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What effect will I-695 have on the the new city?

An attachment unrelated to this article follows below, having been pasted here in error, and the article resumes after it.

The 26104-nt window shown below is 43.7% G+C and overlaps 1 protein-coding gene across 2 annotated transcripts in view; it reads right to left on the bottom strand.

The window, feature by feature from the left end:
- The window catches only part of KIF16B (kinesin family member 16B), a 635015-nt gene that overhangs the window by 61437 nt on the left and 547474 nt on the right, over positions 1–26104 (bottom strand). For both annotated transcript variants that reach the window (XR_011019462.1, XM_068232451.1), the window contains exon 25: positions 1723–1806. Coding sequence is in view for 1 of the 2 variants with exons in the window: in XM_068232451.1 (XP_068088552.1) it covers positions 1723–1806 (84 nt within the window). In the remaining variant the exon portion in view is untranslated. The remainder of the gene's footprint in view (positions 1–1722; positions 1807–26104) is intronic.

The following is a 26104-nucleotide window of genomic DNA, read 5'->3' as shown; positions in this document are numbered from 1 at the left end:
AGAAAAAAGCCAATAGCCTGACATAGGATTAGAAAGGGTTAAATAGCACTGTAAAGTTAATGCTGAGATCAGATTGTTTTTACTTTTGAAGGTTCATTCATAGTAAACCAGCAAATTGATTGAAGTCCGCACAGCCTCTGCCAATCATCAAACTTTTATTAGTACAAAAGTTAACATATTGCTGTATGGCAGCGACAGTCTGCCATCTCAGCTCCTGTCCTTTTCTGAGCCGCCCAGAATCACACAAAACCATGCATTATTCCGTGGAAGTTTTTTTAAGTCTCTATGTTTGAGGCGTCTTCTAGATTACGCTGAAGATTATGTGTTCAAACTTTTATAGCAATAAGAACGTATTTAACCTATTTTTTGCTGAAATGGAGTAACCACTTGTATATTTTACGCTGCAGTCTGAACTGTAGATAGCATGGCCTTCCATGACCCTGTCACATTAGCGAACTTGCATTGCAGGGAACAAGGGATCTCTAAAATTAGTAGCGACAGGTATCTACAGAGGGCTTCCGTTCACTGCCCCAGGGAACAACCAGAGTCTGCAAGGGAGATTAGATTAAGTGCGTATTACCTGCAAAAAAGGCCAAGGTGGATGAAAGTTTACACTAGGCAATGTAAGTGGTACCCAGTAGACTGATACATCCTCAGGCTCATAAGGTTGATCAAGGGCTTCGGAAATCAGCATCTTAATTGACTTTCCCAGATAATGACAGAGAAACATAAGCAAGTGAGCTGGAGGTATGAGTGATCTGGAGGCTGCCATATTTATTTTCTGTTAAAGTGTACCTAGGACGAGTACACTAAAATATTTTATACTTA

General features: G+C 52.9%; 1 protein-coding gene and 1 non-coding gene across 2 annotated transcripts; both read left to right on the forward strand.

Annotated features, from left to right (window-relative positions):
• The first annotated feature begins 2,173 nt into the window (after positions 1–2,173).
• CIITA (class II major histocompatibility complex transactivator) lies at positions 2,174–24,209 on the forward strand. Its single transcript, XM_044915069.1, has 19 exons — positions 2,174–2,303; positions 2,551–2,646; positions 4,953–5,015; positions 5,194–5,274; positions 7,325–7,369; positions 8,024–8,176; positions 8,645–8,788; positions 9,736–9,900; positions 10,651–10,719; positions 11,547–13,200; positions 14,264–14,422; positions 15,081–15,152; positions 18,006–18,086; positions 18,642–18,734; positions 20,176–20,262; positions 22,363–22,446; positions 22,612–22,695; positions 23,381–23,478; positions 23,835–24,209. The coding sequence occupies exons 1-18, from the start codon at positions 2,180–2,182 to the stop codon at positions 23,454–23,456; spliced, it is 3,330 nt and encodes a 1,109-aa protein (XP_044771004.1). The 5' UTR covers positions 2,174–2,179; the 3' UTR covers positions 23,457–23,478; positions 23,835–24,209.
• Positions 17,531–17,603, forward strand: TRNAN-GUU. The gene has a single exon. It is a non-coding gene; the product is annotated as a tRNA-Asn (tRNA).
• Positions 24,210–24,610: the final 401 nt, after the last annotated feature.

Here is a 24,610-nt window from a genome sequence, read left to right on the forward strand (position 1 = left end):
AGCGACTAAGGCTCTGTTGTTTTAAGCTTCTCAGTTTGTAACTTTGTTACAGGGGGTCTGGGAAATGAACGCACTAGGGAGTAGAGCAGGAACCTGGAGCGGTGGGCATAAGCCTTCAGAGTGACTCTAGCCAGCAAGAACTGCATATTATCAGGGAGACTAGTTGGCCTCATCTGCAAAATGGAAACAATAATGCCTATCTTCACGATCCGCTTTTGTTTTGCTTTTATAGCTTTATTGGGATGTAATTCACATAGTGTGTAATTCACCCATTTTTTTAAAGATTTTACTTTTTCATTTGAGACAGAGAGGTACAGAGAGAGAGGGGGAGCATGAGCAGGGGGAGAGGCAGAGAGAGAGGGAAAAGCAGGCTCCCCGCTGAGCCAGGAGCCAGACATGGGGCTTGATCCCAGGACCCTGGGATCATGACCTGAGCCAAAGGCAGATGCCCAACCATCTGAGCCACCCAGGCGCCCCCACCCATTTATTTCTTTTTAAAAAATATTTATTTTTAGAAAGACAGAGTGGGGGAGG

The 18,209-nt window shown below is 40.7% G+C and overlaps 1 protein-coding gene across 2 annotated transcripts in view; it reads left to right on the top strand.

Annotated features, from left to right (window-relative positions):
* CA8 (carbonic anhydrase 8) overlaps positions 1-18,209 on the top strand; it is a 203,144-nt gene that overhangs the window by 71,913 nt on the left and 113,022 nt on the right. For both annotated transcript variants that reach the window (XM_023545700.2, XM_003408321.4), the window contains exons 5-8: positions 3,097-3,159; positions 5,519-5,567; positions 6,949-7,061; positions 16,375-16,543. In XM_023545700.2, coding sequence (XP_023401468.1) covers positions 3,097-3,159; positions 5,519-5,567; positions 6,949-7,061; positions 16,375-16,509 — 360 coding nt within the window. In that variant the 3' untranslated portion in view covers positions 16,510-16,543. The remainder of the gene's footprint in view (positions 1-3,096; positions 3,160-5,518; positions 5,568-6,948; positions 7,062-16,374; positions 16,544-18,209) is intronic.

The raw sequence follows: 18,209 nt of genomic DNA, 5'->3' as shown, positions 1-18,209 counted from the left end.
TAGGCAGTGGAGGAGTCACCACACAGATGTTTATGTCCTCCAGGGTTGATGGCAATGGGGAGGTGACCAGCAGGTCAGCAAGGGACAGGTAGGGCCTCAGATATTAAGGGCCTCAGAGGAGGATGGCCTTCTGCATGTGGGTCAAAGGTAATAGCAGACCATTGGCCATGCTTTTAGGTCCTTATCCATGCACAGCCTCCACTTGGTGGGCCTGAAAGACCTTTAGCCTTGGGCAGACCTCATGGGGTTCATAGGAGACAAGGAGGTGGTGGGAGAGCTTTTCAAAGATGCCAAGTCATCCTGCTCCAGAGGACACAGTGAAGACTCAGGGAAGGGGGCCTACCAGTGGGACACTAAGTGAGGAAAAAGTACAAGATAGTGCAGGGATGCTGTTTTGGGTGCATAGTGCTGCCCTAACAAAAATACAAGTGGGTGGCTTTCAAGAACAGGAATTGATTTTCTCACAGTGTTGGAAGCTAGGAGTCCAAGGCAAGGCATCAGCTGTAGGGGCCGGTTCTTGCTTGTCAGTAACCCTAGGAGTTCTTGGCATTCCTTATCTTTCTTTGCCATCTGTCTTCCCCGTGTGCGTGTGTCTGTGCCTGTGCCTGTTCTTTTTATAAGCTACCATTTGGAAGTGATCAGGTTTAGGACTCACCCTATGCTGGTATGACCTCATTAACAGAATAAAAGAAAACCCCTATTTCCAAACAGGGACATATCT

"Staff WriterWith Initiative 695 receiving the support of 57.45 percent of the state’s voters Tuesday night, county officials are bracing themselves for the projected impacts of the measure. It will slash the state’s Motor Vehicle Excise Tax to $30 per vehicle and require voter approval for all tax and fee increases.Potential Silverdale City Council members were not sounding so dire.State and county officials have already grumbled that the initiative will limit their ability to provide services. The projected losses for 2000 that I-695 and incorporation will cause put the county in the precarious position of having to plan for tremendous revenue losses as it prepares its budget.Both County Commissioner Tim Botkin and Silverdale 2000 Campaign spokesman Bert Cole speculated I-695 will be tied up in the courts because of ambiguity in its provision on voter approval for tax increases. “I, personally, can’t see where the money is going to come to pay for the base that is going to be lost” from the Motor Vehicle Excise Tax, Cole said. He called the initiative short-sighted.“There’s no long-term understanding of where the other funds are going to come from,” he said.However, he quickly pointed out that the issue is separate from incorporation. “So far as I’m concerned, I-695 has nothing to do with the incorporation of Silverdale. ... It will impact the city exactly the same as the county, and whichever one is better equipped to deal with it, I don’t know,” Cole said.Cole’s tune was decidedly different from that of fellow incorporation proponent and possible city council candidate Sam Hadley. “It’s a small portion of the county budget and nil on the city budget. I don’t think it’s a problem,” he said.Hadley said the state government should take I-695’s passage as a message that the people are sick of taxes and spendy fees. “I think it is going to be really interesting to see if the legislature and government are going to step up to the plate and stop dipping into the voters’ pockets,” he said.Citizens for Silverdale President Richard Sheak, who assumed a leadership position in the incorporation movement just six weeks ago, said he worries about the “voter approval” provision in I-695. “I don’t think it’s going to matter for revenue,” Sheak said, pointing to studies that show a Silverdale city government would rely on sales tax for most of its budget. In theory, none of the sales tax revenue would be impacted by I-695.“But what could be difficult is that the voters are going to have to be really informed when it comes to voting on taxes,” Sheak said. He said he learned in the incorporation campaign that it’s hard to control where people get their information."

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